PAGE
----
Alternating current flowing through a coil generates a magnetic field. The strength of the field varies in relation to the strength of the current passing through the coil. The field is concentrated in the area enclosed by the coil; while its magnitude depends on the strength of the current and the number of turns in the coil.
image/text credit: EFD Induction
In a basic induction heating setup, a solid state RF power supply sends an AC current through an inductor often a copper coil,and the part to be heated the workpiece is placed inside the inductor.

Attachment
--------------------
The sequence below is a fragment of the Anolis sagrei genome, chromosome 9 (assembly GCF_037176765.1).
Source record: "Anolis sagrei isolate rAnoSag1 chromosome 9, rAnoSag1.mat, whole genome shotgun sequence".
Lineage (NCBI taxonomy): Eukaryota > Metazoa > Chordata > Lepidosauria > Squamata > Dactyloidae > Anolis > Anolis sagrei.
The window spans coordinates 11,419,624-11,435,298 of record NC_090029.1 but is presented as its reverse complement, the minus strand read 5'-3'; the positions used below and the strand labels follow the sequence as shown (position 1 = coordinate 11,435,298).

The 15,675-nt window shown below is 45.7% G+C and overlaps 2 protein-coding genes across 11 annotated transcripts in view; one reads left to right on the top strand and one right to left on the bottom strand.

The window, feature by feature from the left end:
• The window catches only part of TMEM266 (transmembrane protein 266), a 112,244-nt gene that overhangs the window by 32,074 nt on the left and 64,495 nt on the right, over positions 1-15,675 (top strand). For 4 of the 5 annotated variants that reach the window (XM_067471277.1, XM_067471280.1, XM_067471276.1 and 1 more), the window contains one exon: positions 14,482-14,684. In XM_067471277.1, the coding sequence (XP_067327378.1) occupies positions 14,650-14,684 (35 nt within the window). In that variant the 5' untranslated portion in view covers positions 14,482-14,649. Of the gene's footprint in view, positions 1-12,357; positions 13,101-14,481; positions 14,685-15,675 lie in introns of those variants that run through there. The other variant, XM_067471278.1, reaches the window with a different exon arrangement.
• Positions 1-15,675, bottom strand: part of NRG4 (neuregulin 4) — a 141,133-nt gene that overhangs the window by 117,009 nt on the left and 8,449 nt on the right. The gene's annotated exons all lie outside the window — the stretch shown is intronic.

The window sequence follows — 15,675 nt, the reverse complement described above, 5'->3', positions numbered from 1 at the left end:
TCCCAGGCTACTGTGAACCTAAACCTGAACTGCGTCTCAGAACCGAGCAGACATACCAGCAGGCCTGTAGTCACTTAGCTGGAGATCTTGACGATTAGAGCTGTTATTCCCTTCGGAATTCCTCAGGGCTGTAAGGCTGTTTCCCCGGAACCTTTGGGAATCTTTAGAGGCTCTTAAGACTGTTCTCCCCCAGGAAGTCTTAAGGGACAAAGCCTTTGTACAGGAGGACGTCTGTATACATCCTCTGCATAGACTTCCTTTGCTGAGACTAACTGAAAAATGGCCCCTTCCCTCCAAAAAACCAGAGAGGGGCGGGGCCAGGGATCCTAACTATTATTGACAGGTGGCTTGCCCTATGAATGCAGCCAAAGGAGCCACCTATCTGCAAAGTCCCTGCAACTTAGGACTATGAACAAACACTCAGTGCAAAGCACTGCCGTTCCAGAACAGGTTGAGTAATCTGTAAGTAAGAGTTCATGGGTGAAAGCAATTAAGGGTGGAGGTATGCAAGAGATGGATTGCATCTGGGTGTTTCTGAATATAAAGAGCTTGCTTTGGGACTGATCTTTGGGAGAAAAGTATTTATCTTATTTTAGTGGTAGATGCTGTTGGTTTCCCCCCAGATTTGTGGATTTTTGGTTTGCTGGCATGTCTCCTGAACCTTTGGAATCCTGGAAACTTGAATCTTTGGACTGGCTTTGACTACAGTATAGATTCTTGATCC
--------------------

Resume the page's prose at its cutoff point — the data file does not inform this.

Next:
The inductor serves as the transformer primary and the part to be heated becomes a short circuit secondary. When a metal part is placed within the inductor and enters the magnetic field, circulating eddy currents are induced within the part.
In the process of heating the material, there is therefore no contact between the inductor and the part, and neither are there any combustion gases. The material to be heated can be located in a setting isolated from the power supply; submerged in a liquid, covered by isolated substances, in gaseous atmospheres or even in a vacuum.